Liberal Democrats regularly beat ourselves up for “not having a narrative”. As I have argued many times, we always have a narrative but it’s not necessarily the one we might want. Yet our problems on this front are as nothing compared to Gordon Brown’s.
In today’s Guardian, Tom Clark describes the philosophical and marketing swamp in which the PM is now mired. He lists the worst of Brown’s abortive attempts to define what his premiership is meant to be all about, from the moralising of two years ago to last autumn’s promises to get tough with the bankers.
In each case, there was a cycle of failure that repeated itself. Brown issued bold statements of intent that were, in many ways, in line with the public mood. But they did not amount to a vision for government. Nor did Brown tell a clear story about what had happened and what was coming next. Most importantly, nothing came of them. Politicians in office are judged over the long term by their actions and achievement as by well as their words; all this forms part of their brand narrative. They have to make things happen and when action is promised but not forthcoming, the public has nothing tangible to latch on to; disillusionment soon follows.
Hang on - Brown has held high office for more than twelve years. He was chancellor for more than ten years – with an unprecedented amount of power over domestic policy - and has been prime minister for two. We should be able to see and believe what he stands for, where he wants to take the country; even if the PM has to help us. Just as we understood “Thatcherism”, we should able to see “Brownism” is about. But like Margaret Thatcher, Gordon Brown needs to tell stories to make it real.
The “ism” may be there after all. Tom Clark suggests that from all the micro-measures and ad hoc experiments, especially when Brown was at Treasury, we can identify his core values and principles:
“ . . . attempt to run a market economy with ruthless efficiency; then funnel as much of the proceeds as feasible to the very poor . . . with [a] strategic conviction that the state is vital in both parts . . . "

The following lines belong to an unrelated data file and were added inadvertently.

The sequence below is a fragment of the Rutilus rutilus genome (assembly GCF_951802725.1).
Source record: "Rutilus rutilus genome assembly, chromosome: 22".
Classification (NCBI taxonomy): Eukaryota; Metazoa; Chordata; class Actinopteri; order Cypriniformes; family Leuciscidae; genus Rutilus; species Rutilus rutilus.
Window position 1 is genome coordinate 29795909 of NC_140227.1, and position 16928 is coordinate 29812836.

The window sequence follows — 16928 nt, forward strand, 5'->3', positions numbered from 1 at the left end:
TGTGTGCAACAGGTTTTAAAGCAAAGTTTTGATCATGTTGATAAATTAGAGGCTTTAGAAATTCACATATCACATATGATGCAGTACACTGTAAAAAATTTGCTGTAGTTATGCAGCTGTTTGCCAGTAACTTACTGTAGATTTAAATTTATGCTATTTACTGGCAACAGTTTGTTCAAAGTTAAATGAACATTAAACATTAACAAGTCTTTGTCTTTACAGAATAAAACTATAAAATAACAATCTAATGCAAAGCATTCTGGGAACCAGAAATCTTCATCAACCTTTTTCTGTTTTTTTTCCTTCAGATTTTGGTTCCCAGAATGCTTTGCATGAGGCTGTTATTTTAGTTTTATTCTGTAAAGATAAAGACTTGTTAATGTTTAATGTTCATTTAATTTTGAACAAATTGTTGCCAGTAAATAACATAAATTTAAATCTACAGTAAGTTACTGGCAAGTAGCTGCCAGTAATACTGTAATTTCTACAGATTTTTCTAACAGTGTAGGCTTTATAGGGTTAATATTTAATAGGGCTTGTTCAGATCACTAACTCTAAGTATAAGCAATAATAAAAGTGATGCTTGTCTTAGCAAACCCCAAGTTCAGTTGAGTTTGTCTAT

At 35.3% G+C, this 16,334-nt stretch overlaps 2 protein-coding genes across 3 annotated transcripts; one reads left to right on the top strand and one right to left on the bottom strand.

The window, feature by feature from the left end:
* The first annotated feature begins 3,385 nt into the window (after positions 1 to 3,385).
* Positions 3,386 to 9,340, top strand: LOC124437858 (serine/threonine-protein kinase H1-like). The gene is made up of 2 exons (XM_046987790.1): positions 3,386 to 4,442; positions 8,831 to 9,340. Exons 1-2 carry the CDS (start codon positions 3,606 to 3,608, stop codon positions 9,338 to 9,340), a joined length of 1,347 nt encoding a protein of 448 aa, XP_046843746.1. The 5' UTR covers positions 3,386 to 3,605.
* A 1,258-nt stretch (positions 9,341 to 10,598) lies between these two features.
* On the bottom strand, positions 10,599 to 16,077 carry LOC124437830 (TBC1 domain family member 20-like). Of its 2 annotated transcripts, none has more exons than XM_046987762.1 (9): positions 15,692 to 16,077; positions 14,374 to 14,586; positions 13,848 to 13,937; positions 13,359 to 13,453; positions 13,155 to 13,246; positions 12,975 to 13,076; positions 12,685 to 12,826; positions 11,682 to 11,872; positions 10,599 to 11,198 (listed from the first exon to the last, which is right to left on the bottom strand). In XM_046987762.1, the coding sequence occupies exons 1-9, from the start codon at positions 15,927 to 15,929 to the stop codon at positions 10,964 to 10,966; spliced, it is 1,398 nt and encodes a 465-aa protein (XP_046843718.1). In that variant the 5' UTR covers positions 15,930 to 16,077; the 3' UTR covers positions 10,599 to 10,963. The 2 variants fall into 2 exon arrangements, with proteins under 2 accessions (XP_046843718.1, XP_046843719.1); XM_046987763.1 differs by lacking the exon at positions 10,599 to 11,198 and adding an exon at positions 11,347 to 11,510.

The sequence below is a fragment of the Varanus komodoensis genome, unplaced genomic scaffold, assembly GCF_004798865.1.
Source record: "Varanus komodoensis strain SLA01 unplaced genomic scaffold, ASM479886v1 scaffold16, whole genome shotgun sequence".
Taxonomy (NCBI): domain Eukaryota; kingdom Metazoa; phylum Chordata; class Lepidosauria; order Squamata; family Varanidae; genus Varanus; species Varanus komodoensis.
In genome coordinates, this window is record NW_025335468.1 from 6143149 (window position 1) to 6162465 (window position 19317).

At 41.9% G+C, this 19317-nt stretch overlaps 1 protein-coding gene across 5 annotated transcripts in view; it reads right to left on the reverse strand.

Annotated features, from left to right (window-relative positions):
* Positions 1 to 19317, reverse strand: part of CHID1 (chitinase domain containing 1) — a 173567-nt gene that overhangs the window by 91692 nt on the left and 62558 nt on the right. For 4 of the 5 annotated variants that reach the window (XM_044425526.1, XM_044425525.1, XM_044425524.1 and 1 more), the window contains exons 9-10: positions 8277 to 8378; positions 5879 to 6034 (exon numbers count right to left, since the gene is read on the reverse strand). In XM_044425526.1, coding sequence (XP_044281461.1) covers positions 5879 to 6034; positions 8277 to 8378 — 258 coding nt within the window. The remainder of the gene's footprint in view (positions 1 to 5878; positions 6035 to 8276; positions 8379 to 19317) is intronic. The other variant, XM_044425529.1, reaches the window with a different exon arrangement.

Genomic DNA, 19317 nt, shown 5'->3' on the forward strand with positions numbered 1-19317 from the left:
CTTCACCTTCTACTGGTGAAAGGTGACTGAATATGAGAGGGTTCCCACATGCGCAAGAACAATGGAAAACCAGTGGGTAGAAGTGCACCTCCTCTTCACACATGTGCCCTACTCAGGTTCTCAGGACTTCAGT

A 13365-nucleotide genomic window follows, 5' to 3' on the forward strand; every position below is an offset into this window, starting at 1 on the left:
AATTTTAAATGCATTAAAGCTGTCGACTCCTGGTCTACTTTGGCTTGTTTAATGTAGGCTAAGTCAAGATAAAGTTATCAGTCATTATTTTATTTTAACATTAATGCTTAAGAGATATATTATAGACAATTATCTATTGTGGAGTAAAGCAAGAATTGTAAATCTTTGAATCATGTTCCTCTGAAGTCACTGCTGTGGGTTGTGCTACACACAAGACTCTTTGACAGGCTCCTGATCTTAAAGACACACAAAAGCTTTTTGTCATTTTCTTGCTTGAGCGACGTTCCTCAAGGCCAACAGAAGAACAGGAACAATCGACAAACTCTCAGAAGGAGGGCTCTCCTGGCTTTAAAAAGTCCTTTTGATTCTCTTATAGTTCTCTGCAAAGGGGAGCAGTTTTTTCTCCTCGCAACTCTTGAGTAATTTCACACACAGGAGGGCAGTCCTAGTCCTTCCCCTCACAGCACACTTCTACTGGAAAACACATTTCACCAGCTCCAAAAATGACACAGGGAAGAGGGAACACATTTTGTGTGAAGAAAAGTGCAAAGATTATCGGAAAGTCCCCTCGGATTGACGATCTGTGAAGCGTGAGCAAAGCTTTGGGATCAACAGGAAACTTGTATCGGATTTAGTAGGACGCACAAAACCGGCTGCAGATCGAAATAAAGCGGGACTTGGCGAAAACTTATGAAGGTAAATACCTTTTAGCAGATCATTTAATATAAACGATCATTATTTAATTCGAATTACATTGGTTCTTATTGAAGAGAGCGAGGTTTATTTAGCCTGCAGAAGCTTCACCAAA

That’s a good summary but Brown has plainly not been successful in these aims -- though, it must be said, the global financial crisis has not helped.
When it comes to communication though, there’s less much room for debate. Tom Clark identifies the harsh reality:
“Brownism . . . will never be intelligibly defined by the man himself.”
I agree with Tom Clark. But read those words again, slowly. They go to the heart of why Brown has failed as a leader.
Political leaders have to tell compelling stories if they are to succeed. Leaders base these stories on a clear understanding of the people they are speaking to – their hopes, their emotions, their fears. Nobody else can do it for them. The leaders who do not tell such stories crash and burn. Think Margaret Thatcher, Tony Blair – and Paddy Ashdown. Or Michael Foot, Iain Duncan Smith – and Ming Campbell. Brown seems destined to join the second group. (True, this is a big ask for a leader who has been a long time in government. Yet Australia’s former PM Paul Keating managed it well enough to win the 1993 federal election.) Tom Clark wants Gordon Brown to change his ways but I think it is too late now.
But there’s more. In order to tell powerful stories, successful leaders also know their own minds, understand their own values and are clear about what they themselves believe in and their goals for the future. Michael Deaver once said that one of the biggest lessons he learned from working with Ronald Reagan was:
“You've got to know who you are before you can communicate it.”
Love them or hate them, Winston Churchill and Margaret Thatcher are two very good examples of leaders who knew who they were.
Maybe that’s the real problem with Brown’s premiership: he has still not really decided what Brownism is. And, perhaps, David Cameron and Nick Clegg have the same challenge.